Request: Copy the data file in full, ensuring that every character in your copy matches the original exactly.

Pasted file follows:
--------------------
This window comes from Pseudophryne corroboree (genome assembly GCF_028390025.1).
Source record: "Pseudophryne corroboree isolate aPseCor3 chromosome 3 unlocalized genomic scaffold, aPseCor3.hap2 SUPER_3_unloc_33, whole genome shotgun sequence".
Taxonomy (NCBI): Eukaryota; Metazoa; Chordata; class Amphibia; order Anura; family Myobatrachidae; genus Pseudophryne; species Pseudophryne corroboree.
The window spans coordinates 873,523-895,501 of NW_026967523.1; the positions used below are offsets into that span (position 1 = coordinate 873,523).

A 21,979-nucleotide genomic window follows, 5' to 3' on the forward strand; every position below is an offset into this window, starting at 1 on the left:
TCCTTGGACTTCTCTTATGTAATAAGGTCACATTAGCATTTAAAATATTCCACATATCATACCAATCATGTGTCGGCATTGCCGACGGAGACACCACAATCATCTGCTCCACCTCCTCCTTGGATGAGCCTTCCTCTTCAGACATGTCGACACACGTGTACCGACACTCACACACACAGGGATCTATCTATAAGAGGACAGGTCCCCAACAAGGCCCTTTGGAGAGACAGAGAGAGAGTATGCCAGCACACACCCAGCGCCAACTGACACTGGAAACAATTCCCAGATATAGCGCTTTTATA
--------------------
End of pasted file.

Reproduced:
This window comes from Pseudophryne corroboree (genome assembly GCF_028390025.1).
Source record: "Pseudophryne corroboree isolate aPseCor3 chromosome 3 unlocalized genomic scaffold, aPseCor3.hap2 SUPER_3_unloc_33, whole genome shotgun sequence".
Taxonomy (NCBI): Eukaryota; Metazoa; Chordata; class Amphibia; order Anura; family Myobatrachidae; genus Pseudophryne; species Pseudophryne corroboree.
The window spans coordinates 873,523-895,501 of NW_026967523.1; the positions used below are offsets into that span (position 1 = coordinate 873,523).

A 21,979-nucleotide genomic window follows, 5' to 3' on the forward strand; every position below is an offset into this window, starting at 1 on the left:
TCCTTGGACTTCTCTTATGTAATAAGGTCACATTAGCATTTAAAATATTCCACATATCATACCAATCATGTGTCGGCATTGCCGACGGAGACACCACAATCATCTGCTCCACCTCCTCCTTGGATGAGCCTTCCTCTTCAGACATGTCGACACACGTGTACCGACACTCACACACACAGGGATCTATCTATAAGAGGACAGGTCCCCAACAAGGCCCTTTGGAGAGACAGAGAGAGAGTATGCCAGCACACACCCAGCGCCAACTGACACTGGAAACAATTCCCAGATATAGCGCTTTTATA